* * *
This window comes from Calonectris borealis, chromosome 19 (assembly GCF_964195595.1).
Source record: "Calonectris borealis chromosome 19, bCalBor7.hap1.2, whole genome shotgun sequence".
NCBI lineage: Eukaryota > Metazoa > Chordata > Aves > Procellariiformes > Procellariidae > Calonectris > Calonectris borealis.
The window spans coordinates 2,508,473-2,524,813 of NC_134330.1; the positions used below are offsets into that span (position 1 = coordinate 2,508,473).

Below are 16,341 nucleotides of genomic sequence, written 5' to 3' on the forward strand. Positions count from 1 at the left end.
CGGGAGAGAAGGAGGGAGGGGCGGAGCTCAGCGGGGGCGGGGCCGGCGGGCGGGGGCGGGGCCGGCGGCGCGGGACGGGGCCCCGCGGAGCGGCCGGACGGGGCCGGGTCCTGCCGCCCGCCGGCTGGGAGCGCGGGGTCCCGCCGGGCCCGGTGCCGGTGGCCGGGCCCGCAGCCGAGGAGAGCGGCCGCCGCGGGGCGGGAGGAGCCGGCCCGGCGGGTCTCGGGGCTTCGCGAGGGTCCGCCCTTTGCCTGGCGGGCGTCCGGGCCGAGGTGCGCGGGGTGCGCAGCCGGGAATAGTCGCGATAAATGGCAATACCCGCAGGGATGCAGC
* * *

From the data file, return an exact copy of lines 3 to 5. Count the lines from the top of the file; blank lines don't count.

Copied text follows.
NCBI lineage: Eukaryota > Metazoa > Chordata > Aves > Procellariiformes > Procellariidae > Calonectris > Calonectris borealis.
The window spans coordinates 2,508,473-2,524,813 of NC_134330.1; the positions used below are offsets into that span (position 1 = coordinate 2,508,473).

Below are 16,341 nucleotides of genomic sequence, written 5' to 3' on the forward strand. Positions count from 1 at the left end.